I met a Thai shaman, “harmony healer” Thana Jindashotinun, who told me that he cured himself of asthma when he was eight years old and has been making others better ever since. . A master anatomist, he spent two hours twisting my limbs and ripping out tiny muscles (£100) until I felt like I was blooming, like a lotus flower.

A beach in Phuket

From there, I headed to Phuket Beach, another vacation hotspot with wellness temptations galore: Muay Thai boxing retreats, vegan bootcamps, lavish oceanside retreats, the works. Rosewood Phuket was not the first five-star resort on the island to introduce wellness programs, but it offers some of the best and has recently added a host of new holistic therapies, including chi nei tsang (massage stomach detox) and life. force the breath. The yoga took place on the beach overlooking Emerald Bay and I spent a few heavenly hours mixing my own body scrubs which were then applied by such a skilled therapist I suspect magic was involved. I emerged with toddler skin after a facial.

It only took a few days for Thailand to work its magic on me. Well, that and 2,000 years of healing arts history. Self-improvement is a continuous process. And its spas embrace that.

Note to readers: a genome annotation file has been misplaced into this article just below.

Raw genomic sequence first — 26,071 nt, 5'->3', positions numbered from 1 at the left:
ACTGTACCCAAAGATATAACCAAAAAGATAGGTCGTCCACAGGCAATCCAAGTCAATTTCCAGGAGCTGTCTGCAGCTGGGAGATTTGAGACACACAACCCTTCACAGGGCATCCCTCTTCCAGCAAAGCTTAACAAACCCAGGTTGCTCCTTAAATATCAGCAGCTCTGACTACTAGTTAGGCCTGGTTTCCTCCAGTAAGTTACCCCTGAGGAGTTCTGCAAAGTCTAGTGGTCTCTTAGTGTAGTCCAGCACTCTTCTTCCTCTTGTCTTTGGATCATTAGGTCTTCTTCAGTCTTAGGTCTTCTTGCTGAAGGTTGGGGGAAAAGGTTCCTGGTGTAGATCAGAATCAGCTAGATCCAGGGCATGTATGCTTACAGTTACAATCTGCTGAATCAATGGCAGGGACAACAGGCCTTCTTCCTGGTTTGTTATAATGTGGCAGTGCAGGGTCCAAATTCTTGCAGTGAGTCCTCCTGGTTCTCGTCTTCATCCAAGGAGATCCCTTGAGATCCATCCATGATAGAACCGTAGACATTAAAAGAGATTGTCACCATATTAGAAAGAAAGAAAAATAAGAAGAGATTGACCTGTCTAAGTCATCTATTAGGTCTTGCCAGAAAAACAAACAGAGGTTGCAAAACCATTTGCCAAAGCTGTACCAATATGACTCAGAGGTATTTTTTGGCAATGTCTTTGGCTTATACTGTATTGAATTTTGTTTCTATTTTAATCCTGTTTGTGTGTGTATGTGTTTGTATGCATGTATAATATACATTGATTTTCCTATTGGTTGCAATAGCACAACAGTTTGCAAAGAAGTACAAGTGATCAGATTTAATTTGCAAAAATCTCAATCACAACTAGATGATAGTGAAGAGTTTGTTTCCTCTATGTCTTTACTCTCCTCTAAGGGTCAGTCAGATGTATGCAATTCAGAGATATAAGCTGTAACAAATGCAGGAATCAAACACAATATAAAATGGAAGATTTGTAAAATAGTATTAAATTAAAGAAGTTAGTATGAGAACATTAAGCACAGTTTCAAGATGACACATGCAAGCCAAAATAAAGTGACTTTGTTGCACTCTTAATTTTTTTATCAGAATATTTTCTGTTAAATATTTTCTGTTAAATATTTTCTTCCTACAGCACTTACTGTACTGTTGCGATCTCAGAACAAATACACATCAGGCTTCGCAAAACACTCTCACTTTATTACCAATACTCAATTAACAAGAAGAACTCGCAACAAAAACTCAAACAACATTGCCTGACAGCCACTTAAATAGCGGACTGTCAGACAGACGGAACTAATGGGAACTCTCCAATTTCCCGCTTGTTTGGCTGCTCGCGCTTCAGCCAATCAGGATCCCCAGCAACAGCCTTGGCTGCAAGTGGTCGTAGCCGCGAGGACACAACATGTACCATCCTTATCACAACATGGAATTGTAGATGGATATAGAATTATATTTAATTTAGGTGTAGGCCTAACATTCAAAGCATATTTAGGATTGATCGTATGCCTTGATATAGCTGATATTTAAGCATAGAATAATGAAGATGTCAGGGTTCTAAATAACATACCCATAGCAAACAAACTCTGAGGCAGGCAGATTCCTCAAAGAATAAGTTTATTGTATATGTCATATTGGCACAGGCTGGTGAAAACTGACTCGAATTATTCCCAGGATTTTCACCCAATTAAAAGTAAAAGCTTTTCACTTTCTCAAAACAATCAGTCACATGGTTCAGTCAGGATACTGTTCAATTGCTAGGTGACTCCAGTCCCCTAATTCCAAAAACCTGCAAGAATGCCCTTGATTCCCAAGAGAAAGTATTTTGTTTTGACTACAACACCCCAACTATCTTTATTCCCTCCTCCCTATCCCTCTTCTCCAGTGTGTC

Lee Cobaj was a guest of the Peninsula (B&B doubles from £249; Peninsula.com), Rosewood Phuket (B&B doubles from £580; rosewoodhotels.com) and Inside Asia, which offers nine nights’ B&Bs at both hotels from £3,308. pp, including transfers, private tours and some extra meals (insideasiatours.com). Fly to Bangkok

A villa in Rosewood Phuket

A villa in Rosewood Phuket

Seven of the best spa hotels in Thailand

1. Chiva Som, Hua Nin
A celebrity favorite with an ever-changing schedule in a luxurious setting. The Double Full Board Retreat from £992 per night (chivasom.com)

2. Avani+ Hua Hin, Hua Hin
Affordable hotel in one of Bangkok’s closest beach resorts, for laser facials and more. B&B doubles from £81, facials from £71 pp (avanihotels.com)

3. Rakxa, Bangkok
Fabulous new option with superlative fitness facilities. Five nights full board with treatments from £1,568 pp (rakxawellness.com)

4. Peninsula, Bangkok
Elegant hotel with one of the best spas in the country. B&B doubles from £249 (peninsula.com)

5. Kamalaya, Koh Samui
Holistic and spiritual retreats in a lush tropical setting. Three night full board retreat for two from £2,699 (kamalaya.com)

6. Phuket Rosewood
Opt for some of the best treatments on a spoiled island for spas. B&B doubles from £580, treatments from £162 (rosewoodhotels.com)

7. Mandarin Oriental, Bangkok
The classic five-star offers new CBD massages thanks to the recent legalization of cannabis in Thailand. B&B doubles from £153 (mandarinoriental.com)